I’m probably just being slow here, but it would seem to me that they are basically ABCs, but without having to inherit from them to make the type-checker happy?
Not having to inherit from the
Protocol is exactly the point.
This is useful for “duck typing” (aka. structural typing) in two situations:
- You are working with classes that you do not define, so you don’t have control over what they are subclasses of.
- You don’t want to use subclass inheritance; maybe you’re defining a plugin system and you don’t want to constrain plugin developers to inheriting from a special base class.
- You don’t want to put unnecessary constraints on (or make assumptions about) the types of inputs.
2 and 3 are mostly a matter of taste and opinion. But 1 is a real use case in Python, since so many code bases are untyped and so many “interfaces” and “specifications” exist only as documentation or a PEP, rather than something that can be type-checked statically.
For example, let’s say you want to write a function that transforms the output from a DBAPI / PEP-249 “cursor” object to a list of dicts. Even in a world where every database library developer uses type annotations, you need a generic way to describe “something that behaves like a cursor” without having to rely on the existence of a common base class.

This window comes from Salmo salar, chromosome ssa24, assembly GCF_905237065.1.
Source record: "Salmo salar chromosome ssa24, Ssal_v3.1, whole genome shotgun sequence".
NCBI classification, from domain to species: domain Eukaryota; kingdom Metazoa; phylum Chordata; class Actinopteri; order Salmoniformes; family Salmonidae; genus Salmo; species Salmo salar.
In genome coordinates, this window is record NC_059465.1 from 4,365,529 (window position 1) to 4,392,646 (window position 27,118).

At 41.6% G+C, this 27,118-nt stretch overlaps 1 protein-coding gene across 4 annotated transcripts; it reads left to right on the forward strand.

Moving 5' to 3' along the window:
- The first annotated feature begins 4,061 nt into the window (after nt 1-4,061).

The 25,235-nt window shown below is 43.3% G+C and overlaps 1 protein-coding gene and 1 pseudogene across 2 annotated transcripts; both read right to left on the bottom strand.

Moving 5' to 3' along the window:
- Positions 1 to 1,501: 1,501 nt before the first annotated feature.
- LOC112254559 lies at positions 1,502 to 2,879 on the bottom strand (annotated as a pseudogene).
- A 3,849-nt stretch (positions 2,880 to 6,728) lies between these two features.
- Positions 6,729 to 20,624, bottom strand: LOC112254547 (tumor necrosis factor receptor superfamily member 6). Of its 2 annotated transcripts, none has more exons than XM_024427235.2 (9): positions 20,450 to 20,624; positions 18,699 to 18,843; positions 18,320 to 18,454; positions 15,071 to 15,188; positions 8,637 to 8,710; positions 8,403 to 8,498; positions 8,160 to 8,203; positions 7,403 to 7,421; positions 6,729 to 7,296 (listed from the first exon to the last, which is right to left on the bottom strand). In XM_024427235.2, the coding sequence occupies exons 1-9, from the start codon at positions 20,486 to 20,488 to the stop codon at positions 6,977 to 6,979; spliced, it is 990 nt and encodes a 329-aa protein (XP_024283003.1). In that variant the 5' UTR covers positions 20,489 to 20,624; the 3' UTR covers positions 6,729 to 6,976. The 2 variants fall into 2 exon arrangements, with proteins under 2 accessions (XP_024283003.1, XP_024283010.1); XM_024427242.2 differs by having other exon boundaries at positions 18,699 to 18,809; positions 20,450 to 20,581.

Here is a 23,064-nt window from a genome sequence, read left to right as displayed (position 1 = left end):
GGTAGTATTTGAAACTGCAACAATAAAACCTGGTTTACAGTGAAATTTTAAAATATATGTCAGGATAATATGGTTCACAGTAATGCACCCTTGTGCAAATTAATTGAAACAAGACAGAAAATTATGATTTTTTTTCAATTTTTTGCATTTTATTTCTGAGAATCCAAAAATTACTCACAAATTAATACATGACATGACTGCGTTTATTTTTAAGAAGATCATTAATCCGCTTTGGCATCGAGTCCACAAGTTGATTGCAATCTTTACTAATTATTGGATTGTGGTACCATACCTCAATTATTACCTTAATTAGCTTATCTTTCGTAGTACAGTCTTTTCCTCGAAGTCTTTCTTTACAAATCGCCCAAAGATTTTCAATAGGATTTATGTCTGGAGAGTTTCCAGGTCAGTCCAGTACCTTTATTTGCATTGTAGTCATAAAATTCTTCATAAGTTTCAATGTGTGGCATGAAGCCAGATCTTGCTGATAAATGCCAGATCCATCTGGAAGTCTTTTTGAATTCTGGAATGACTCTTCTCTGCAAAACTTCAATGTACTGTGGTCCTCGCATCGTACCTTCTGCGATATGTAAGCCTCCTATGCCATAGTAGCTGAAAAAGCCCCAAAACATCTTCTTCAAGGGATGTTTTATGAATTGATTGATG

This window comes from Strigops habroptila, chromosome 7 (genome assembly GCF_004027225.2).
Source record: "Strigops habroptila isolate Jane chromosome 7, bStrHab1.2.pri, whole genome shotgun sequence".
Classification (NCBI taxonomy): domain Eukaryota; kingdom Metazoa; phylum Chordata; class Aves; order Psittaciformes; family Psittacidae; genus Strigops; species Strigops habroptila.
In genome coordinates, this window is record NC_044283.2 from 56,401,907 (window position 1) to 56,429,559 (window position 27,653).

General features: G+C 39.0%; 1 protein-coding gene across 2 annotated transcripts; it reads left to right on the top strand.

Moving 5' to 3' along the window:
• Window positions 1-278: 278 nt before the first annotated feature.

Here is a very rough example:
from typing import ( Dict, Iterable, Optional, Protocol, Sequence, Tuple, ) DbRow = Sequence[object] class DbCursor(Protocol): """ A PEP-249-compliant database cursor """ description: Tuple[ str, object, object, object, object, object, object, ] def execute(self) -> object: ... def fetchone(self) -> Optional[DbRow]: ... def fetchall(self) -> Sequence[DbRow]: ... def iterfetch_dicts(cursor: DbCursor) -> Iterable[Dict[str, object]]: """ Iterate lazily over rows, yielding each one as a dict """ colnames = [coldesc.name for coldesc in cursor.description] while (row := cursor.fetchone()) is not None: yield dict(zip(colnames, row))
iterfetch_dicts function should type-check against any PEP-249-compliant cursor from any library.
If you didn’t use the
Protocol here, you’d have to ask every single database library developer on the planet to add some common base class to their cursor types. Or, you’d have to ask the Steering Council to add a special base class to
typing, and then you’d have to ask every developer of a static type checker to add support for it.